Erikson dropped the single "Foreclosure" off his album A Canvas of Hope last month. It's an aggressively political track that tackles Detroit's current gentrification and rebranding. "I had never done a project about Detroit," he says. "Any project I've ever done would be littered with references about Detroit, but I told my lady a few years ago that I wanted to do two to three projects dedicated Detroit." On the song he raps: "Sex, lies, and videotapes and handshakes/ all became a factor in the downtown landscape/ Not before property value fell to a low/ to recoup time to build they escrow/ They let the building collect dust, an eyesore/ Strategize, so they didn't have to pay more/ taxes on the backend while we became casualties/ in deals orchestrated by the Ilitch family."

"I feel like I have a responsibility," he says. " You see all these nice things in Midtown, downtown, and Corktown and in the neighborhoods; yeah, you knock a few houses down but what's the plan going forward?" he asks. "I know someone that bought a house and improved it but the city said it wasn't up to code, which it was, but it was because some millionaire whose name I'm not going to mention right now wanted that property. The playing level is not fair."

Erikson feels Canvas of Hope is one of his most complete and diverse projects. The 11-track album was entirely produced by Meftah and mixed by Eddie Logix. It features guest appearances by Jah Connery, Smoke, and Wu Tang songstress Blue Raspberry. "Blue Raspberry did the hook on 'H20'; it's an emotional track about Flint. She did the hook, and we were about to start crying."

Along with making new music, Leaf has also taken a leadership role in the hip-hop community. He keeps tabs on Detroit's newer hip-hop artists and is always willing give a tip when needed. "I love what they do," he says. "It feels good when they call and ask me questions or want to have a conversation. I'm about the scene and about the community. Baatin took me to the studio and out of town back in the day, so I try to pass that energy down."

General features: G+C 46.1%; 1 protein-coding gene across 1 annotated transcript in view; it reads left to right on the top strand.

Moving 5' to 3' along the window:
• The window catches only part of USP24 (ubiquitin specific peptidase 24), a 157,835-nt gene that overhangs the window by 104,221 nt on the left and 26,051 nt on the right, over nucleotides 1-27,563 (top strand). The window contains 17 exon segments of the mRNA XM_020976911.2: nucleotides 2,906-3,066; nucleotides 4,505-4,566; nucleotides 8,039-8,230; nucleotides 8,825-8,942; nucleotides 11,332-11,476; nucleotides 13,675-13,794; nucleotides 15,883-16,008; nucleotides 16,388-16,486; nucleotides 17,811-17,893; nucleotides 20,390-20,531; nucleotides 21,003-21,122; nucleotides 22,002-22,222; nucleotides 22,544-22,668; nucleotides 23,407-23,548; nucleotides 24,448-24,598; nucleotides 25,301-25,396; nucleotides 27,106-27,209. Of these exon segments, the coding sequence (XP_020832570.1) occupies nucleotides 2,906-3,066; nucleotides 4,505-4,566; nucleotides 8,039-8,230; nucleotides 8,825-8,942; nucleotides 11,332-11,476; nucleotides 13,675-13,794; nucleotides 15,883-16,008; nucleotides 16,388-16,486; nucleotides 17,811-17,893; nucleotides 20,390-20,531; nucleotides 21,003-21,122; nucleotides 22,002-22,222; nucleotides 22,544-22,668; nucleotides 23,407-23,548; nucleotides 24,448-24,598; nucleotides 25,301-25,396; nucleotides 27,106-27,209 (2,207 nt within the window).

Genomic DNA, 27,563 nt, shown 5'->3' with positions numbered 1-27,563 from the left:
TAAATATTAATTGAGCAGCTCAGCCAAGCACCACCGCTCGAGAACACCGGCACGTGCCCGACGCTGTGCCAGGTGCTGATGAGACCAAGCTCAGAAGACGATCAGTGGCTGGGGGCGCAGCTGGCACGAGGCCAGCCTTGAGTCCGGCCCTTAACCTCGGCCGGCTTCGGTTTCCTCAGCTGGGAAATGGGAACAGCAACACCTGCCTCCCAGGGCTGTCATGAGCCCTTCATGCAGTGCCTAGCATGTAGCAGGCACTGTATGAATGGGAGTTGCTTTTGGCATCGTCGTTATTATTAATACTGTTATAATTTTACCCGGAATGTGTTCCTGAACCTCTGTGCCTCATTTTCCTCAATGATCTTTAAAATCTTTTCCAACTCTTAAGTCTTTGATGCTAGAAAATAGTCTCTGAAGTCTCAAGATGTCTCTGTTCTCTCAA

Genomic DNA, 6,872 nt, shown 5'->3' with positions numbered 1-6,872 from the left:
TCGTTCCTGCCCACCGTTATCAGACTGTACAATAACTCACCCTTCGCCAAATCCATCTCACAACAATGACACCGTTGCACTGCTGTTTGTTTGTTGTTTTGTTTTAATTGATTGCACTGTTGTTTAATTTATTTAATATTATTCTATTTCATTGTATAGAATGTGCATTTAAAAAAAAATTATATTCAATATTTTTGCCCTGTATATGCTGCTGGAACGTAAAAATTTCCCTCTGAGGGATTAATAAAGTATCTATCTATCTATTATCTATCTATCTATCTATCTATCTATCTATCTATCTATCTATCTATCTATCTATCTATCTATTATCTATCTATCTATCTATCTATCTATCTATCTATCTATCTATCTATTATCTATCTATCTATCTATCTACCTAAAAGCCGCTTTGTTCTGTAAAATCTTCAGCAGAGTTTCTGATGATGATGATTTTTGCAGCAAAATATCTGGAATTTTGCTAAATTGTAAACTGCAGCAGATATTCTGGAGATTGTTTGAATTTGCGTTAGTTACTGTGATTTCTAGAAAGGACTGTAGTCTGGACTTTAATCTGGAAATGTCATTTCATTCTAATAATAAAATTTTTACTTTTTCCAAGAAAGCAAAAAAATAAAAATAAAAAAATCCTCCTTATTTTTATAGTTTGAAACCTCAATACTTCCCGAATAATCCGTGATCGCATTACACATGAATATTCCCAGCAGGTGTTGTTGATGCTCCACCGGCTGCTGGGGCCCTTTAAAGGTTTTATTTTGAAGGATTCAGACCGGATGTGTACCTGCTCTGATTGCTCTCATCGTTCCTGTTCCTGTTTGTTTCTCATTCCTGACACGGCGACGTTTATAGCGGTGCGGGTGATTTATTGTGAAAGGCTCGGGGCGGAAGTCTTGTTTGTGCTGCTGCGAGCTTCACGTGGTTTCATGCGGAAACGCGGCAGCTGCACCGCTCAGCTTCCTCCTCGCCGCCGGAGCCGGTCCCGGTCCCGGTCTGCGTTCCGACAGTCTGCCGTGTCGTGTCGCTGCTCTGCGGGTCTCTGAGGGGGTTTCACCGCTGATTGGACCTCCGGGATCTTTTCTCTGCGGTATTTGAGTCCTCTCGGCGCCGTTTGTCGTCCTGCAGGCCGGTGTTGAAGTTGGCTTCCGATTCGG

Erikson performs at 11:15 p.m. on Saturday March 9 at the Hamtramck Music Fest at the Polish Sea League; 2601 Edwin St, Hamtramck; 313-872-8772; see hamtramckmusicfest.com for full schedule; tickets are $15 for wristbands for the full festival, March 7-9.

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About The Author

Kahn Santori Davison

Kahn Santori Davison is from Detroit, Michigan. He's a husband and father of four and a self-described, "Kid who loves rap music." He's been featured on Hip-Hop Evolution and Hip-Hop Uncovered. He's also a Cave Canem fellow, author of the poetry book Blaze (Willow Books), a recipient of a 2015 Kresge Literary...